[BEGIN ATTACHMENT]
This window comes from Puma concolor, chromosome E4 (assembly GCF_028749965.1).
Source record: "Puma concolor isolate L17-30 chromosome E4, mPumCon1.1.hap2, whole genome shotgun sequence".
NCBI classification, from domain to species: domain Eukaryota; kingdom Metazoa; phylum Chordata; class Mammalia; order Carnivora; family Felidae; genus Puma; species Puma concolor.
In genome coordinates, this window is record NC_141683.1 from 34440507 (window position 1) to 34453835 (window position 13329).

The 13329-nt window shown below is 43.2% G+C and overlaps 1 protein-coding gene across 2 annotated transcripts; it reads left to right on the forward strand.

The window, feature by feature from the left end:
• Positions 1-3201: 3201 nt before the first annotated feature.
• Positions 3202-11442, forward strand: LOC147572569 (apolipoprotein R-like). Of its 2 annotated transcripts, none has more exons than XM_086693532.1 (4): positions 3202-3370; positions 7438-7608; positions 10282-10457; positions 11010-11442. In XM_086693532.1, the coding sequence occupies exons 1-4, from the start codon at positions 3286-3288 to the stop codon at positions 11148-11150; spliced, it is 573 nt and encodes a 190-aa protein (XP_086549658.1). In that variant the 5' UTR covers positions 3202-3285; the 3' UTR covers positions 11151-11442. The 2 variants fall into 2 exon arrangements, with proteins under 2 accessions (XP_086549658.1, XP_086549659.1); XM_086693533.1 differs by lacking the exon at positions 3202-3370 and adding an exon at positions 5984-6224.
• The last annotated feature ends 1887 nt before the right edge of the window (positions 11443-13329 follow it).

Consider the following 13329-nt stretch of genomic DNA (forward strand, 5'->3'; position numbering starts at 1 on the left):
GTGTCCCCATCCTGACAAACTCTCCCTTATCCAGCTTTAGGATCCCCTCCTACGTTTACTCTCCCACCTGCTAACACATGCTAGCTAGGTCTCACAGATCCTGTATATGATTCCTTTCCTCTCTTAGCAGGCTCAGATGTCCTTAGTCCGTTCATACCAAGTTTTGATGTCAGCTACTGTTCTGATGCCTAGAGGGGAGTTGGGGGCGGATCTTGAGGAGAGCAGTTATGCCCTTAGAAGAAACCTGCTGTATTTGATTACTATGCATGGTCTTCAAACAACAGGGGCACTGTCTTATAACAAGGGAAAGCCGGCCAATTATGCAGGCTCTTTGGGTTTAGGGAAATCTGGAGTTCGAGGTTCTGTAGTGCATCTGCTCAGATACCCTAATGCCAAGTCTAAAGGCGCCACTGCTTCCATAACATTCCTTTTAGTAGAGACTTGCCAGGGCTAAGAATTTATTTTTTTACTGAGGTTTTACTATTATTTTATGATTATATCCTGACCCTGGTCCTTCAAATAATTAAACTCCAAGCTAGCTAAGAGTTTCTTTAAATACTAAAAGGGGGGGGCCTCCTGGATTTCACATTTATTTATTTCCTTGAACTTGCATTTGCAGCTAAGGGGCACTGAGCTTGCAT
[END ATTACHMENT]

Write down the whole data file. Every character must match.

This window comes from Puma concolor, chromosome E4 (assembly GCF_028749965.1).
Source record: "Puma concolor isolate L17-30 chromosome E4, mPumCon1.1.hap2, whole genome shotgun sequence".
NCBI classification, from domain to species: domain Eukaryota; kingdom Metazoa; phylum Chordata; class Mammalia; order Carnivora; family Felidae; genus Puma; species Puma concolor.
In genome coordinates, this window is record NC_141683.1 from 34440507 (window position 1) to 34453835 (window position 13329).

The 13329-nt window shown below is 43.2% G+C and overlaps 1 protein-coding gene across 2 annotated transcripts; it reads left to right on the forward strand.

The window, feature by feature from the left end:
• Positions 1-3201: 3201 nt before the first annotated feature.
• Positions 3202-11442, forward strand: LOC147572569 (apolipoprotein R-like). Of its 2 annotated transcripts, none has more exons than XM_086693532.1 (4): positions 3202-3370; positions 7438-7608; positions 10282-10457; positions 11010-11442. In XM_086693532.1, the coding sequence occupies exons 1-4, from the start codon at positions 3286-3288 to the stop codon at positions 11148-11150; spliced, it is 573 nt and encodes a 190-aa protein (XP_086549658.1). In that variant the 5' UTR covers positions 3202-3285; the 3' UTR covers positions 11151-11442. The 2 variants fall into 2 exon arrangements, with proteins under 2 accessions (XP_086549658.1, XP_086549659.1); XM_086693533.1 differs by lacking the exon at positions 3202-3370 and adding an exon at positions 5984-6224.
• The last annotated feature ends 1887 nt before the right edge of the window (positions 11443-13329 follow it).

Consider the following 13329-nt stretch of genomic DNA (forward strand, 5'->3'; position numbering starts at 1 on the left):
GTGTCCCCATCCTGACAAACTCTCCCTTATCCAGCTTTAGGATCCCCTCCTACGTTTACTCTCCCACCTGCTAACACATGCTAGCTAGGTCTCACAGATCCTGTATATGATTCCTTTCCTCTCTTAGCAGGCTCAGATGTCCTTAGTCCGTTCATACCAAGTTTTGATGTCAGCTACTGTTCTGATGCCTAGAGGGGAGTTGGGGGCGGATCTTGAGGAGAGCAGTTATGCCCTTAGAAGAAACCTGCTGTATTTGATTACTATGCATGGTCTTCAAACAACAGGGGCACTGTCTTATAACAAGGGAAAGCCGGCCAATTATGCAGGCTCTTTGGGTTTAGGGAAATCTGGAGTTCGAGGTTCTGTAGTGCATCTGCTCAGATACCCTAATGCCAAGTCTAAAGGCGCCACTGCTTCCATAACATTCCTTTTAGTAGAGACTTGCCAGGGCTAAGAATTTATTTTTTTACTGAGGTTTTACTATTATTTTATGATTATATCCTGACCCTGGTCCTTCAAATAATTAAACTCCAAGCTAGCTAAGAGTTTCTTTAAATACTAAAAGGGGGGGGCCTCCTGGATTTCACATTTATTTATTTCCTTGAACTTGCATTTGCAGCTAAGGGGCACTGAGCTTGCAT